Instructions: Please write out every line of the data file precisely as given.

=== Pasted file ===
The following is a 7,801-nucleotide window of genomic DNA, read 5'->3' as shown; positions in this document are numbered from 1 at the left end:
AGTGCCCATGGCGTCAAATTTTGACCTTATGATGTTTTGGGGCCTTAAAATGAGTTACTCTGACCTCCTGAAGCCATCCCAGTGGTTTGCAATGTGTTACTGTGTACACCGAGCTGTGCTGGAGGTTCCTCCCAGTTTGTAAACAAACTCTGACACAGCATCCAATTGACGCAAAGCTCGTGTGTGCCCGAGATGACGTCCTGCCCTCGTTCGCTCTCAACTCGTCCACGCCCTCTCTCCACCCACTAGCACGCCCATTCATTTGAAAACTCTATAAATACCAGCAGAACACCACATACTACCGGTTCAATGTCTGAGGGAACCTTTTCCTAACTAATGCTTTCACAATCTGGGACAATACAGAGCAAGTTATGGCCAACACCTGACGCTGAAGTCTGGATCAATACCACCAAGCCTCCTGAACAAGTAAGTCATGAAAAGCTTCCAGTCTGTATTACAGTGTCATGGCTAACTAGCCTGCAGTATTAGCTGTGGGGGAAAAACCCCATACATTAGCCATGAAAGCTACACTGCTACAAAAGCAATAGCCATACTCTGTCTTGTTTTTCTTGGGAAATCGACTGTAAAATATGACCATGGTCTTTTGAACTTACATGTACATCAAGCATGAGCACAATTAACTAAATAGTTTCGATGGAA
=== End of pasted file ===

The following is a 7,801-nucleotide window of genomic DNA, read 5'->3' as shown; positions in this document are numbered from 1 at the left end:
AGTGCCCATGGCGTCAAATTTTGACCTTATGATGTTTTGGGGCCTTAAAATGAGTTACTCTGACCTCCTGAAGCCATCCCAGTGGTTTGCAATGTGTTACTGTGTACACCGAGCTGTGCTGGAGGTTCCTCCCAGTTTGTAAACAAACTCTGACACAGCATCCAATTGACGCAAAGCTCGTGTGTGCCCGAGATGACGTCCTGCCCTCGTTCGCTCTCAACTCGTCCACGCCCTCTCTCCACCCACTAGCACGCCCATTCATTTGAAAACTCTATAAATACCAGCAGAACACCACATACTACCGGTTCAATGTCTGAGGGAACCTTTTCCTAACTAATGCTTTCACAATCTGGGACAATACAGAGCAAGTTATGGCCAACACCTGACGCTGAAGTCTGGATCAATACCACCAAGCCTCCTGAACAAGTAAGTCATGAAAAGCTTCCAGTCTGTATTACAGTGTCATGGCTAACTAGCCTGCAGTATTAGCTGTGGGGGAAAAACCCCATACATTAGCCATGAAAGCTACACTGCTACAAAAGCAATAGCCATACTCTGTCTTGTTTTTCTTGGGAAATCGACTGTAAAATATGACCATGGTCTTTTGAACTTACATGTACATCAAGCATGAGCACAATTAACTAAATAGTTTCGATGGAA